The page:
I forgive you. Now excuse me while I file away what you just did so that I can bring it up at any random point of my choosing in the future.

When you grow up in a family that only speaks the language of conflict, it’s hard to acquire any other method of communication. I am an expert at remembering everything that anyone ever said or did to wrong or offend me.

Why? Survival of the fittest memory, people.

Scores are kept. Wrongs stored safely away. Like ammunition.

My husband noticed early on that I had a habit of not actually forgiving him. Instead, he said I “filed” things away to bring up later when it conveniently suited me. And as badly as I wanted him to be wrong, he wasn’t. So now I appropriately call this special breed of human with which I am all too familiar the “filers.”

With your storage locker of memory.
Your arsenal of martyrdom.
You know who you are.

Here is a quick breakdown of what filers are storing away in their massive memory box: Times. Locations. People involved. What was said (verbatim). Tones used. Facial expressions. Body language. The who, what, when, where, why, and how of it all. And last but not least, the repeat offense violation.

Because we all know that a repeat offense totally voids the aforementioned apology.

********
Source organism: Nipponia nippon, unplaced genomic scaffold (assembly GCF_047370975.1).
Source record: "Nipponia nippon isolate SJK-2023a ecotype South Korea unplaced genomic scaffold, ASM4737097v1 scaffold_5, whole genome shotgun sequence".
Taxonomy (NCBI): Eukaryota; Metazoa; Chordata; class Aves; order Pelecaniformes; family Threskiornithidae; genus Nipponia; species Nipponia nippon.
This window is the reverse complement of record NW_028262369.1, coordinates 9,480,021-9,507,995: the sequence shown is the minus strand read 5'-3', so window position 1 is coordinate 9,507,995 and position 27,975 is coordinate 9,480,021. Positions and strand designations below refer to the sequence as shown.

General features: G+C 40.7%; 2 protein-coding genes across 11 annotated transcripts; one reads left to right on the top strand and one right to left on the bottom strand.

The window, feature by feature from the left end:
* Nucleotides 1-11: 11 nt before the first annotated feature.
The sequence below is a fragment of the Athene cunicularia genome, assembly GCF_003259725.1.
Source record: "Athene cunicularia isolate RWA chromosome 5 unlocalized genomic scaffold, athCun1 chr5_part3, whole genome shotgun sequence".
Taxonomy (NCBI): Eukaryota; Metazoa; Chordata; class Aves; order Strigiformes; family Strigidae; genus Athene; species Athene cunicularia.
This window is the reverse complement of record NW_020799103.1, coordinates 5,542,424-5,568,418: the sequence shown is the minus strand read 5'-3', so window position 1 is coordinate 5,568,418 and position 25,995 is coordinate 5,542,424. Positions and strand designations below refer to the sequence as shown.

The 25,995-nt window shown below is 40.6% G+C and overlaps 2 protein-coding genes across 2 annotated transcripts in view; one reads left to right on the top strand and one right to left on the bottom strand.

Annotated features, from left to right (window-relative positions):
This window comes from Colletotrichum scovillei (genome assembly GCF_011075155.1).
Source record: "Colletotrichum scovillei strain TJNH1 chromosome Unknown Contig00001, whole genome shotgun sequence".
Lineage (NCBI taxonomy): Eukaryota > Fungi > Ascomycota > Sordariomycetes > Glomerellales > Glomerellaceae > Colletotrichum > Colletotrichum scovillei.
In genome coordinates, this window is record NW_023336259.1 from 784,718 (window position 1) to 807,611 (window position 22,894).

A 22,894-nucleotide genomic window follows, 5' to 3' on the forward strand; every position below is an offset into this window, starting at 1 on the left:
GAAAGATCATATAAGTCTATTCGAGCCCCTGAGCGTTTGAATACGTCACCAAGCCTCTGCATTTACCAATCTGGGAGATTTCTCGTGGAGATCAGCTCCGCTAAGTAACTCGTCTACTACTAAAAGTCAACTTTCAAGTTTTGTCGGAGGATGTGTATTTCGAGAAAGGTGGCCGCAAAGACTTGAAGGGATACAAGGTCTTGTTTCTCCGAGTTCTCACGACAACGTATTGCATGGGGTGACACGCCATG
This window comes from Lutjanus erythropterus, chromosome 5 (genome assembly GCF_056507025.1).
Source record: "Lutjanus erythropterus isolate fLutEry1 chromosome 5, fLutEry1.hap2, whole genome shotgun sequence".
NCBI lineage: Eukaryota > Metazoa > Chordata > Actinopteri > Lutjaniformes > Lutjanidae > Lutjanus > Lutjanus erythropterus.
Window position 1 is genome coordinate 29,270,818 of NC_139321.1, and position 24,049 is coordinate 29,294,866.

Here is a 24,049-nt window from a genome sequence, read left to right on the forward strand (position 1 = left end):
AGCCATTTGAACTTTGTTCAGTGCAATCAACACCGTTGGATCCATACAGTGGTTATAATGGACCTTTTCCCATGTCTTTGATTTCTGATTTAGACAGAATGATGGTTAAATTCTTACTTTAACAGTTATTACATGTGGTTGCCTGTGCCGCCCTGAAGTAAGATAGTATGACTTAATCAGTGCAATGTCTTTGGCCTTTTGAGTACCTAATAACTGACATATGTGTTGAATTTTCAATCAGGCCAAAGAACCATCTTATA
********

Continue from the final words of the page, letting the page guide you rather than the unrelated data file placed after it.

No wonder I was an emotional basket case. An alcoholic. An addict. Who has the time or room in their brain for all that? Especially those struggling with emotional problems.

Let. It. Go.

I cannot emphasize enough how not worth it those things are. Your inner peace is one of your most valuable commodities. Only you can give that real estate away.


I wish I could say I never file anymore, but I certainly do it far less. And why
does it matter? Because contrary to popular belief, forgiveness is not actually about the offender. It’s about you. Your decision regarding what to do with the hurt. Will you wear it like a bad hairdo? Allow it to change you? Make you a different, lesser person?

Or will you release it, taking away it’s power? Reserve that priceless room in your life for the things that truly matter. Every time we choose to place one of these hurtful things in a file, the responsibility no longer lies with the offender. You are knowingly choosing to own the hurt. And darkness wins.

Imagine if Jesus functioned this way. You’re in church. The pastor stops, points at you, asks you to stand up, calls you out on that secret porn or gambling addiction. That massive debt. That former affair. That abortion you had at 18. That DWI. In front of everyone. Hello.

Instead, he set the standard. As far as the east is from the west. On the ocean floor. That is where our sins lie.

What forgiveness is supposed to look like.

It takes time. In some cases, depending on the severity of the wrong, it may take years. Consistently repeating to yourself and to God that even if your heart doesn’t feel it yet, you choose forgiveness. Day in and day out, forgiveness.

And with that decision, you choose the freedom that comes with it.